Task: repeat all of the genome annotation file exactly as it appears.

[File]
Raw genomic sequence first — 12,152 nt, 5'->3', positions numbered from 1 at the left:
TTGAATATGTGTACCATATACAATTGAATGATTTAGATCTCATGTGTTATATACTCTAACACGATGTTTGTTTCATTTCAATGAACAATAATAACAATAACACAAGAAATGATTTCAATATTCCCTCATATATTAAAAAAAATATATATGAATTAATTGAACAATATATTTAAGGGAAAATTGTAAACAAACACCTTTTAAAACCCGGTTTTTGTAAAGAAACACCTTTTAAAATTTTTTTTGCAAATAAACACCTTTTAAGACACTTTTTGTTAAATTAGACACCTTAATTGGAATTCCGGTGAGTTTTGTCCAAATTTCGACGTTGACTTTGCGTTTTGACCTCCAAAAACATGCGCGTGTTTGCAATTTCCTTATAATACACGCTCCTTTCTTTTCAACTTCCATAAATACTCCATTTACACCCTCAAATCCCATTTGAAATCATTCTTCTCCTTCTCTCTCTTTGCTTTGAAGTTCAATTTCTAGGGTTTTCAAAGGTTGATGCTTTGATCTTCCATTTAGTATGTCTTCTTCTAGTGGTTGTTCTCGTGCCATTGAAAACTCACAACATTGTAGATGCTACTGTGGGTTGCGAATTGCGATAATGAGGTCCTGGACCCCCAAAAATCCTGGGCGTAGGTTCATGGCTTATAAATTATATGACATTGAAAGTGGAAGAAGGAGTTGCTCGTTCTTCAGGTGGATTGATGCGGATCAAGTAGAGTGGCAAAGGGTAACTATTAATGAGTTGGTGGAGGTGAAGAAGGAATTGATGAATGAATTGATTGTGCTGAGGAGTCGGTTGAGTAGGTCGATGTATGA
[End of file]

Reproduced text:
Raw genomic sequence first — 12,152 nt, 5'->3', positions numbered from 1 at the left:
TTGAATATGTGTACCATATACAATTGAATGATTTAGATCTCATGTGTTATATACTCTAACACGATGTTTGTTTCATTTCAATGAACAATAATAACAATAACACAAGAAATGATTTCAATATTCCCTCATATATTAAAAAAAATATATATGAATTAATTGAACAATATATTTAAGGGAAAATTGTAAACAAACACCTTTTAAAACCCGGTTTTTGTAAAGAAACACCTTTTAAAATTTTTTTTGCAAATAAACACCTTTTAAGACACTTTTTGTTAAATTAGACACCTTAATTGGAATTCCGGTGAGTTTTGTCCAAATTTCGACGTTGACTTTGCGTTTTGACCTCCAAAAACATGCGCGTGTTTGCAATTTCCTTATAATACACGCTCCTTTCTTTTCAACTTCCATAAATACTCCATTTACACCCTCAAATCCCATTTGAAATCATTCTTCTCCTTCTCTCTCTTTGCTTTGAAGTTCAATTTCTAGGGTTTTCAAAGGTTGATGCTTTGATCTTCCATTTAGTATGTCTTCTTCTAGTGGTTGTTCTCGTGCCATTGAAAACTCACAACATTGTAGATGCTACTGTGGGTTGCGAATTGCGATAATGAGGTCCTGGACCCCCAAAAATCCTGGGCGTAGGTTCATGGCTTATAAATTATATGACATTGAAAGTGGAAGAAGGAGTTGCTCGTTCTTCAGGTGGATTGATGCGGATCAAGTAGAGTGGCAAAGGGTAACTATTAATGAGTTGGTGGAGGTGAAGAAGGAATTGATGAATGAATTGATTGTGCTGAGGAGTCGGTTGAGTAGGTCGATGTATGA